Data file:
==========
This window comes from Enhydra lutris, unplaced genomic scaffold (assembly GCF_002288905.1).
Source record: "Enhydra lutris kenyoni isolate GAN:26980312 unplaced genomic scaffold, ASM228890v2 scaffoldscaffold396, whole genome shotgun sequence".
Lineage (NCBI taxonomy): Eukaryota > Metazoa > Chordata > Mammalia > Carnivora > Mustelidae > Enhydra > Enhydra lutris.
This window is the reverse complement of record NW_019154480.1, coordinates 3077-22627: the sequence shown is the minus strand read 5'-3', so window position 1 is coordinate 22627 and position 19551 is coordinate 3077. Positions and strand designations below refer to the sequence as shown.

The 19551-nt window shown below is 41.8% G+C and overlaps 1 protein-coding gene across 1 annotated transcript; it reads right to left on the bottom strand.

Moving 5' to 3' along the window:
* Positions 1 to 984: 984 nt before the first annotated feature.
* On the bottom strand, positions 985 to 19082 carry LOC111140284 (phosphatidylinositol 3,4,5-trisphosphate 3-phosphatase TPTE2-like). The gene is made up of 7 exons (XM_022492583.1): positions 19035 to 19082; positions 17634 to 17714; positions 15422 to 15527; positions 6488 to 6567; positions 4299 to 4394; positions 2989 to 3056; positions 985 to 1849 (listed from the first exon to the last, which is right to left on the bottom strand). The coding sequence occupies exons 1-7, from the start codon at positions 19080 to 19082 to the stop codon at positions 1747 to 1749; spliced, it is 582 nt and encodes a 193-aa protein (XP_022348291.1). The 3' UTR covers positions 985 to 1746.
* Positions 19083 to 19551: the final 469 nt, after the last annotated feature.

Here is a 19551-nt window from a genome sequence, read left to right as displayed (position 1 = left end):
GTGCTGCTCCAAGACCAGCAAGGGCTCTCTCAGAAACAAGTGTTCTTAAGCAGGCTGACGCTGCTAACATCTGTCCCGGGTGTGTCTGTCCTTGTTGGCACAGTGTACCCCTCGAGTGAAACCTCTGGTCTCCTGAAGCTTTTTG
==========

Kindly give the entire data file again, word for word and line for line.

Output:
This window comes from Enhydra lutris, unplaced genomic scaffold (assembly GCF_002288905.1).
Source record: "Enhydra lutris kenyoni isolate GAN:26980312 unplaced genomic scaffold, ASM228890v2 scaffoldscaffold396, whole genome shotgun sequence".
Lineage (NCBI taxonomy): Eukaryota > Metazoa > Chordata > Mammalia > Carnivora > Mustelidae > Enhydra > Enhydra lutris.
This window is the reverse complement of record NW_019154480.1, coordinates 3077-22627: the sequence shown is the minus strand read 5'-3', so window position 1 is coordinate 22627 and position 19551 is coordinate 3077. Positions and strand designations below refer to the sequence as shown.

The 19551-nt window shown below is 41.8% G+C and overlaps 1 protein-coding gene across 1 annotated transcript; it reads right to left on the bottom strand.

Moving 5' to 3' along the window:
* Positions 1 to 984: 984 nt before the first annotated feature.
* On the bottom strand, positions 985 to 19082 carry LOC111140284 (phosphatidylinositol 3,4,5-trisphosphate 3-phosphatase TPTE2-like). The gene is made up of 7 exons (XM_022492583.1): positions 19035 to 19082; positions 17634 to 17714; positions 15422 to 15527; positions 6488 to 6567; positions 4299 to 4394; positions 2989 to 3056; positions 985 to 1849 (listed from the first exon to the last, which is right to left on the bottom strand). The coding sequence occupies exons 1-7, from the start codon at positions 19080 to 19082 to the stop codon at positions 1747 to 1749; spliced, it is 582 nt and encodes a 193-aa protein (XP_022348291.1). The 3' UTR covers positions 985 to 1746.
* Positions 19083 to 19551: the final 469 nt, after the last annotated feature.

Here is a 19551-nt window from a genome sequence, read left to right as displayed (position 1 = left end):
GTGCTGCTCCAAGACCAGCAAGGGCTCTCTCAGAAACAAGTGTTCTTAAGCAGGCTGACGCTGCTAACATCTGTCCCGGGTGTGTCTGTCCTTGTTGGCACAGTGTACCCCTCGAGTGAAACCTCTGGTCTCCTGAAGCTTTTTG